How does aligning ourselves with technology as the latest transformation of the way mankind views itself and nature make ourselves humanists, though? Slade concedes that “humanists generally deny that man is a machine, whether that machine be a system or not” (58), but deviates from them by saying that man already lives in a cybernetic system with many machine-like structures and thinks in these mechanical terms. The corporations are clear power structures in the novel, but natural structures, like molecular and linguistic ones, also shed light on the idea of men being built as thinking machines. The next humanistic hurdle would be asking if we have a sense of free will, if we are to believe that there should be no duality between man and machine. Slade asserts “man the machine has created a world in his own image” (65). We are responsible for the deeply cybernetic system we live in; our past has built upon itself to make the postindustrial human view the natural world through a technological lens. Moreover, Slade believes humans have an upper hand in this world because “confronted with ambiguity, a computer will yaw into oscillation; human beings need not—if they stake out that middle ground” (67). Because we are able to use these moments of ambiguity and chaos to assert ourselves as individuals, Slade believes we do not suffer much of a loss of our free will by redefining man as a machine.
Slade’s approach to Gravity’s Rainbow easily skewed my perception of how to read the novel under these manmade, “artificial” systems and structures. I often find the densest passages to be the most scientifically rigorous (outside of the statistical debates), and wasn’t sure what to do with the amount of allusions to mathematics—I usually wrote them off as pertaining solely to the overarching debate of determinism in the novel, and also separated the science from the present events and characters, believing the scientific discussions to be either background or plot devices to keep the story moving forward. The idea of science itself as a debate and how it enmeshes itself with the fate of humanity outside of the war brings in much more complexity of how to live in this postindustrial world than, say, statistics versus Pavlovian psychology. On that note, Slade mentions Roger Mexico and his role as a statistician using binary variables as symbolic of how close our cybernetic world plays jumprope with the line between order and disorder. Roger’s quote early on in the novel of everyone being “equal in the eyes of the rocket” takes on a very different tone when taking into account how the rocket is not merely a machine, but one programmed by larger systems and structures that are controlled by men (and the obvious connection to the basically organic Imipolex G) (Pynchon 58).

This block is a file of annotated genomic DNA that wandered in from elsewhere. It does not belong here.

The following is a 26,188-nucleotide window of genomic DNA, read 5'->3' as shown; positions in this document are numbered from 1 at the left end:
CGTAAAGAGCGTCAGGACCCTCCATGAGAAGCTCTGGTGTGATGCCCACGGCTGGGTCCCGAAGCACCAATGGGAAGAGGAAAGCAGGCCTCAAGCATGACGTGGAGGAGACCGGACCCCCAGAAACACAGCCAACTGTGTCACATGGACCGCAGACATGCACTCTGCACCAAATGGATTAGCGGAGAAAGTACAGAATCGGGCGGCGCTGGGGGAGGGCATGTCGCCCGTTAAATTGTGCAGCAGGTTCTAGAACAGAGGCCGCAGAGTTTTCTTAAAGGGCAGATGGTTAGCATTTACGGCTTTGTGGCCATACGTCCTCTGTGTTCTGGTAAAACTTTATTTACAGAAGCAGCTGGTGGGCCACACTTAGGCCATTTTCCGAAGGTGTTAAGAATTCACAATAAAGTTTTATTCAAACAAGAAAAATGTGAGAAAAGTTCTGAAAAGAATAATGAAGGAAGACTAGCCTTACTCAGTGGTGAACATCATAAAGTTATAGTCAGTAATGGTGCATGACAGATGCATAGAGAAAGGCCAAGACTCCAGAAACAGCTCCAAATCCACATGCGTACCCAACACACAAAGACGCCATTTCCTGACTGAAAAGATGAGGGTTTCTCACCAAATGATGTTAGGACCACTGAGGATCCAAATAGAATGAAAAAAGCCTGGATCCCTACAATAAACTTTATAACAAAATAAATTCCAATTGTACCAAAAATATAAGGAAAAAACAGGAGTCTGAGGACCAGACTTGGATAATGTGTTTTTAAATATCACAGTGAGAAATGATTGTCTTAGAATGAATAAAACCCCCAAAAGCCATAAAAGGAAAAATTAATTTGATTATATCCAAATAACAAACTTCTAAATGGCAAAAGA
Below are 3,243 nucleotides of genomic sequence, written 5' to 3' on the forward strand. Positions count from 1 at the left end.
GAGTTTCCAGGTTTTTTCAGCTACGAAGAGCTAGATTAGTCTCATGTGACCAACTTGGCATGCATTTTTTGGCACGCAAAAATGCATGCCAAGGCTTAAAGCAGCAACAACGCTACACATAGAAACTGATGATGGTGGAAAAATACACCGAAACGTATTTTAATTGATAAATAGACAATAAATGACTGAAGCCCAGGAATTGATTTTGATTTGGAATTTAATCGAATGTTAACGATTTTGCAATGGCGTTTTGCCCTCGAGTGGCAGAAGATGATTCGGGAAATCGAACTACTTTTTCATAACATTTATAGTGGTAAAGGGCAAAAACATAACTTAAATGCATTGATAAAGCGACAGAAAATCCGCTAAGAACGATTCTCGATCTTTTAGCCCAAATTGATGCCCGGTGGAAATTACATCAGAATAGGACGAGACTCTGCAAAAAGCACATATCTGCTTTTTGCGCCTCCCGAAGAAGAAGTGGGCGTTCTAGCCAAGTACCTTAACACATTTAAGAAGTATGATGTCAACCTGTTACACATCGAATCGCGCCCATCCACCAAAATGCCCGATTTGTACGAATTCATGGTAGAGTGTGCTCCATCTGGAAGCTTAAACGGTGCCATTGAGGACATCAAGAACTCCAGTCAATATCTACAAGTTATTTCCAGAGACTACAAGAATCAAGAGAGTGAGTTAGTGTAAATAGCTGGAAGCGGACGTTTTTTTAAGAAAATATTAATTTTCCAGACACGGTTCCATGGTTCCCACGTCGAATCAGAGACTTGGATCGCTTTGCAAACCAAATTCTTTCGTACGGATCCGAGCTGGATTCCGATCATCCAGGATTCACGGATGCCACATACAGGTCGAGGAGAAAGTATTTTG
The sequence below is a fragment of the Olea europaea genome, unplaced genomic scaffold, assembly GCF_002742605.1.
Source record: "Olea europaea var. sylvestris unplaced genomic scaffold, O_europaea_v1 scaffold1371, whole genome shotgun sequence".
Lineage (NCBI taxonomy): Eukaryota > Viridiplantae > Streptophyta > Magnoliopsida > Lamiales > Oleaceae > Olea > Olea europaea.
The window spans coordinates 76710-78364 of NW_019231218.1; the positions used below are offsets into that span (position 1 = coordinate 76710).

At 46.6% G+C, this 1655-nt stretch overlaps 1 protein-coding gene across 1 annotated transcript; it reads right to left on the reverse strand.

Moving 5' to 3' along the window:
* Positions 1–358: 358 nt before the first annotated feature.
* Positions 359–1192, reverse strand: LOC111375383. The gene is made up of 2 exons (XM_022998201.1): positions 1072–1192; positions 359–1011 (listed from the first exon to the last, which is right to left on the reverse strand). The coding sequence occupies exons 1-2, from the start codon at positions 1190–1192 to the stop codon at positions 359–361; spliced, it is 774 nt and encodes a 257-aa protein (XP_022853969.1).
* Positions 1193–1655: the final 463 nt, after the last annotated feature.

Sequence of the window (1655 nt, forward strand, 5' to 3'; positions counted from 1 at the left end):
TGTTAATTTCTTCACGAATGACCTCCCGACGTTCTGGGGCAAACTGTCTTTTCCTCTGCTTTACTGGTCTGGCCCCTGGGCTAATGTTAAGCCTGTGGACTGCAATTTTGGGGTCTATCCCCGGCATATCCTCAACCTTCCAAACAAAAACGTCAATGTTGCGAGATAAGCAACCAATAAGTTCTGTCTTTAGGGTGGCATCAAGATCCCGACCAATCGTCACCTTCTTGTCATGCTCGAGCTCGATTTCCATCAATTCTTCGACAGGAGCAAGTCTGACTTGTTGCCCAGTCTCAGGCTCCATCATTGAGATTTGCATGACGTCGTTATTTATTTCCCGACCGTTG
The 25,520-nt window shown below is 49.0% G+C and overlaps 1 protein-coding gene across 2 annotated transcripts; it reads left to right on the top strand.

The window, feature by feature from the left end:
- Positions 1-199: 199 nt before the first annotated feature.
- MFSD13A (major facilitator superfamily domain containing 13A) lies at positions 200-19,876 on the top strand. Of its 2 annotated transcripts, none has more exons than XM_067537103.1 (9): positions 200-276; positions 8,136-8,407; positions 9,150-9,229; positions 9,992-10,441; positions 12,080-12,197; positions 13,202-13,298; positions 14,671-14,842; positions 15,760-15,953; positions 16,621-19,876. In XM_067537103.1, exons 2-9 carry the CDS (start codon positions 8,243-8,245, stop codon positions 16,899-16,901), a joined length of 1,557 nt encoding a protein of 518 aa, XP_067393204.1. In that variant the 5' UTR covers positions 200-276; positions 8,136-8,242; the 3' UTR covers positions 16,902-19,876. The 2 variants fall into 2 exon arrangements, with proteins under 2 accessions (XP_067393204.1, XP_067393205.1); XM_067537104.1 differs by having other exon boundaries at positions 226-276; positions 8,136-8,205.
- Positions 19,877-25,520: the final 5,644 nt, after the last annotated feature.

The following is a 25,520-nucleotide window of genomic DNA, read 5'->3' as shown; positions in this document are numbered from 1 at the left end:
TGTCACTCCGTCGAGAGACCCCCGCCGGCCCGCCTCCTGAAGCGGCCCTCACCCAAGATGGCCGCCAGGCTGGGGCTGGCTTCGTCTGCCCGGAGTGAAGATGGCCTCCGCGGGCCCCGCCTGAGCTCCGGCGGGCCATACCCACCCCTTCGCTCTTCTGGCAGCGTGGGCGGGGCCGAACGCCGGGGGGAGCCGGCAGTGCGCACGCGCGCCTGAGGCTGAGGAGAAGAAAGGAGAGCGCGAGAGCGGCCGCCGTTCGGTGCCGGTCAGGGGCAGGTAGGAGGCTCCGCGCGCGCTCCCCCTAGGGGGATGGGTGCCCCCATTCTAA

Something about the paper’s brushing past the problems of freedom and death and ethics and morality left me waiting for more, however. Slade very quickly glosses over the fact that even if we, as individuals, are aware of our own functioning and programming, we aren’t sure of “who or what is in control and not whether [we] are true automata or mere servomechanisms” (59). While the choices we are given when there is ambiguity (synonymous with “entropy” in this essay) are still ours to make, I feel like the question of whether we are ever in true control (which is kind of solipsistic and somehow, to me, not very Pynchonian) of what we choose to become or if we’re just cogs in a machine still goes unanswered in this larger debate of postindustrial humanism. The rest of the essay gives a very optimistic view of choosing to see “man the machine” instead of “man versus machine” in terms of how to compromise living in a world where machine and nature should not be labeled as a dichotomy, but is this natural metaphysical transformation really so humanistic when free will is so limited? I don’t disagree with any other part of the essay, but it makes me question whether true humanism itself can even survive in this postindustrial world.
Slade, Joseph W., “Thomas Pynchon, Postindustrial Humanist,” Technology and Culture 23.1 (January 1982): 53-72.